• 5 upcoming Android phones that are worth waiting for
    It’s an interesting time to be an Android acolyte. The iPhone 7 is perhaps the most divisive iPhone ever, thanks to its infuriating decision to remove the headphone jack, causing more people to consider the alternative operating system. However, the Samsung Galaxy Note 7, one of the flagship Android phones, is literally bursting into flames. Seems like a no-win situation. However, while the glut of different Android phones has its drawbacks (fragmentation mostly) the upside is you’re not limited to one questionable piece of hardware if you want a phone powered by that little green robot. So, with Android Nougat out and the holidays closer than you think, here are five upcoming Android phones worth waiting for.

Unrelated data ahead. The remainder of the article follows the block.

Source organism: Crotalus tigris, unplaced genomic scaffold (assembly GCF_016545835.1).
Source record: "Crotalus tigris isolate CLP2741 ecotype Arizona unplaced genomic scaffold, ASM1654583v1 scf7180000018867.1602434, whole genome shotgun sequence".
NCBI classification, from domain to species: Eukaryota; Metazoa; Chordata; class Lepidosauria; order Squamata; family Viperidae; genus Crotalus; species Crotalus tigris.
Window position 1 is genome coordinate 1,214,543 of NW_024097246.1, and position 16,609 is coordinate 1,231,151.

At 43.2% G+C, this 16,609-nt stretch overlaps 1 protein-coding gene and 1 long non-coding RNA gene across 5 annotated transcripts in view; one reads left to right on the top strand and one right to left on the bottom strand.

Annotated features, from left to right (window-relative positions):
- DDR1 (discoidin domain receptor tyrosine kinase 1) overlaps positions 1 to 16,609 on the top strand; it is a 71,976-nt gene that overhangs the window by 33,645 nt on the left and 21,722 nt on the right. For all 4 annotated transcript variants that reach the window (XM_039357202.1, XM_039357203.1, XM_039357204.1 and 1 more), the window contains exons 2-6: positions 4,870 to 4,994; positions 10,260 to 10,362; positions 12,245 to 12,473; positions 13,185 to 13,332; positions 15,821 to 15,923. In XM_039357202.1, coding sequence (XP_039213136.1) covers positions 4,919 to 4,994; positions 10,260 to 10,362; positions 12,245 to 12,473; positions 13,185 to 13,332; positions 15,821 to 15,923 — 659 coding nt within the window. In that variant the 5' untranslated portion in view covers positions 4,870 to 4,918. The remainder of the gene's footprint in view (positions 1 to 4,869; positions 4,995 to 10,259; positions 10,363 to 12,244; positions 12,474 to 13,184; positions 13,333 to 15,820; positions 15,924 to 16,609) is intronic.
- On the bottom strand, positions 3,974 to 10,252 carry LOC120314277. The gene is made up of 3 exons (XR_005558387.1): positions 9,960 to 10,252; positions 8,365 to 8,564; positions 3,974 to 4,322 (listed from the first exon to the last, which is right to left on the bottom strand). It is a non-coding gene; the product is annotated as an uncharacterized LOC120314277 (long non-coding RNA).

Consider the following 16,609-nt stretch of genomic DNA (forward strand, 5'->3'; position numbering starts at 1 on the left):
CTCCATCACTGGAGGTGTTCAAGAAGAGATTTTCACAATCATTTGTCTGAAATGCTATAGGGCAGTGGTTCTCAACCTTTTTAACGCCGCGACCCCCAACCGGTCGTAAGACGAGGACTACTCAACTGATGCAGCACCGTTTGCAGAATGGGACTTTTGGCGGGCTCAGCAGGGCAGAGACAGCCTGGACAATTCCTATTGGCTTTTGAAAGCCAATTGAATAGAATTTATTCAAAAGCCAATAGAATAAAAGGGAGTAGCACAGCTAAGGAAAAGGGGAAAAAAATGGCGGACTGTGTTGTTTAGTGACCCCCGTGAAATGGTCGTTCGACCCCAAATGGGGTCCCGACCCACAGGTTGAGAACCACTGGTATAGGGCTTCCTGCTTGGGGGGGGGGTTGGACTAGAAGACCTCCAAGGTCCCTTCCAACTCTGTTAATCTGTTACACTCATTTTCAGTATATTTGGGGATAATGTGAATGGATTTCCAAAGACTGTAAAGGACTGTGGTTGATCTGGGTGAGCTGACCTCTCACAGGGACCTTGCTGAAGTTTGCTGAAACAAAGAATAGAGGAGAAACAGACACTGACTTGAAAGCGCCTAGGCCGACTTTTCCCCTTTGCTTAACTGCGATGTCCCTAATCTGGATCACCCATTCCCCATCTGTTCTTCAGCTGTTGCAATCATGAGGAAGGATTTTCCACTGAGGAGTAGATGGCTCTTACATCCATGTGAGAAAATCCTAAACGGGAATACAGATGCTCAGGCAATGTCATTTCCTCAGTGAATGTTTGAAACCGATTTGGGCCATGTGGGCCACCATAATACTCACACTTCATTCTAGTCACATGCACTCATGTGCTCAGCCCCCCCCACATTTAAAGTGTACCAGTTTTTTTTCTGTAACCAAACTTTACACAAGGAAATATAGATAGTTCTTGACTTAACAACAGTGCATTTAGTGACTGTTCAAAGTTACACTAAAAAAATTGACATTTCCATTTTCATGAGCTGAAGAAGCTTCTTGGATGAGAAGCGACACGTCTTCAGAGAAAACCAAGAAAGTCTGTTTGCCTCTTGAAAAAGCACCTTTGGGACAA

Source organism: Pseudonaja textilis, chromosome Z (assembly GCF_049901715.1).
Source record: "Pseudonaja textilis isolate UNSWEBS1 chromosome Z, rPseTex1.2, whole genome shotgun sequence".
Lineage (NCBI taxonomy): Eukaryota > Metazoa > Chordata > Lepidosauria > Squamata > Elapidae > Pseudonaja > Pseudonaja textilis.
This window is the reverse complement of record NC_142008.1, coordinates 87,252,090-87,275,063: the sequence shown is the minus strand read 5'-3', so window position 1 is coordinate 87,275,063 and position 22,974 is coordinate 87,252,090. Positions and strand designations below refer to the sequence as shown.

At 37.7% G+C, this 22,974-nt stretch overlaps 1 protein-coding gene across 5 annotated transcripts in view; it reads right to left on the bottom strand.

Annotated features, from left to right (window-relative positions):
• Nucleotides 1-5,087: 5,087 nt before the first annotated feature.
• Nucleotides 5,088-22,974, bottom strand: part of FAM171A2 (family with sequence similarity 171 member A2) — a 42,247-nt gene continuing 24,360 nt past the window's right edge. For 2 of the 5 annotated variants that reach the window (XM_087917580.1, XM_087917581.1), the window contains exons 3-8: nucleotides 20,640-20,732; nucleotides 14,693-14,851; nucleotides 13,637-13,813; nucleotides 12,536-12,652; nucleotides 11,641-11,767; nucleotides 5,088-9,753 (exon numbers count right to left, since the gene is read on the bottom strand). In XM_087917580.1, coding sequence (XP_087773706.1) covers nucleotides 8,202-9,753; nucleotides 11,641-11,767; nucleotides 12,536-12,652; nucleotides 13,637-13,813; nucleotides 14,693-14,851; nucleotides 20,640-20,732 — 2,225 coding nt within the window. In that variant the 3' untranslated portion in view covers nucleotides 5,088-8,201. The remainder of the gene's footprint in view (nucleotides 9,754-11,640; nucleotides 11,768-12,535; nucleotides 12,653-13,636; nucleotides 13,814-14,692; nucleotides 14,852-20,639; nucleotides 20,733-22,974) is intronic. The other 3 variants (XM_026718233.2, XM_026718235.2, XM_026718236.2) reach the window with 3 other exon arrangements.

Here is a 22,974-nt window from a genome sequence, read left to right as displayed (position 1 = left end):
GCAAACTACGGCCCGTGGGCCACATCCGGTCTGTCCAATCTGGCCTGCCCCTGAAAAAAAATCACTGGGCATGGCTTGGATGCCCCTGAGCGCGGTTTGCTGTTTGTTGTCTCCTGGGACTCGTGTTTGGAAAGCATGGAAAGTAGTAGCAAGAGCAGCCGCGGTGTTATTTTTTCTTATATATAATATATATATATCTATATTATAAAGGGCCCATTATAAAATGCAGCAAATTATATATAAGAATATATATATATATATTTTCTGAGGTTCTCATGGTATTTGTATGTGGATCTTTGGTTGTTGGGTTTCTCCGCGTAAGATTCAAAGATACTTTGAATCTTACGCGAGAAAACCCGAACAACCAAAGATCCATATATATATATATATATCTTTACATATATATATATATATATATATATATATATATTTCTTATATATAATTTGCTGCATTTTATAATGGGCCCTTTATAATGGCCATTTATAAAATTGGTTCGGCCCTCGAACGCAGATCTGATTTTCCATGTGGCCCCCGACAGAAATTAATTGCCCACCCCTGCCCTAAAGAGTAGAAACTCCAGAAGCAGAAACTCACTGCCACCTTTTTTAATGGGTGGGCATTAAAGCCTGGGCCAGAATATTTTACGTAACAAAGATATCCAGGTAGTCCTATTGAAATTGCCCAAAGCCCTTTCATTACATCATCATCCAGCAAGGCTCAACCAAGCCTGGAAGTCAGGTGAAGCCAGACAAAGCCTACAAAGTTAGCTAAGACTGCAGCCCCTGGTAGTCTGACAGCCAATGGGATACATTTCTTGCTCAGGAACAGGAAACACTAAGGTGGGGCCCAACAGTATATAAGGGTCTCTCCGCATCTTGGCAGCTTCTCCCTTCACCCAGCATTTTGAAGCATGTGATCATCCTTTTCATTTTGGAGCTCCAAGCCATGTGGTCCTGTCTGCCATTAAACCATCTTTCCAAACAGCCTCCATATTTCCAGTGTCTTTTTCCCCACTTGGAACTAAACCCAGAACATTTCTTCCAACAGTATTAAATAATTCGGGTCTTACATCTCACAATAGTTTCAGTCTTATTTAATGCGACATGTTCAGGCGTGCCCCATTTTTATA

• Europol warns of Android tap-and-go thefts
    Law authorities have warned they believe criminals are using Android phones to trigger fraudulent tap-and-go payments. The alert comes in Europol's annual Internet Organised Crime Threat Assessment report. Experts had previously said that the rollout of smart wallet systems could raise such a threat. However, the police are unsure exactly how the attacks are being carried out and how common they are. "The possibility of compromising NFC [near field communication] transactions was explored by academia years ago, and it appears that fraudsters have finally made progress in the area," the report says.
  • [Finally] Google Play Music now appears to be available in India
  • Shazam adds "Auto Shazam" custom tile for Android 7.0 Nougat's Quick Settings
  • When will my phone get Android N? Android Nougat new features: Android N is more productive, more secure and more battery-friendly, but when will you get it?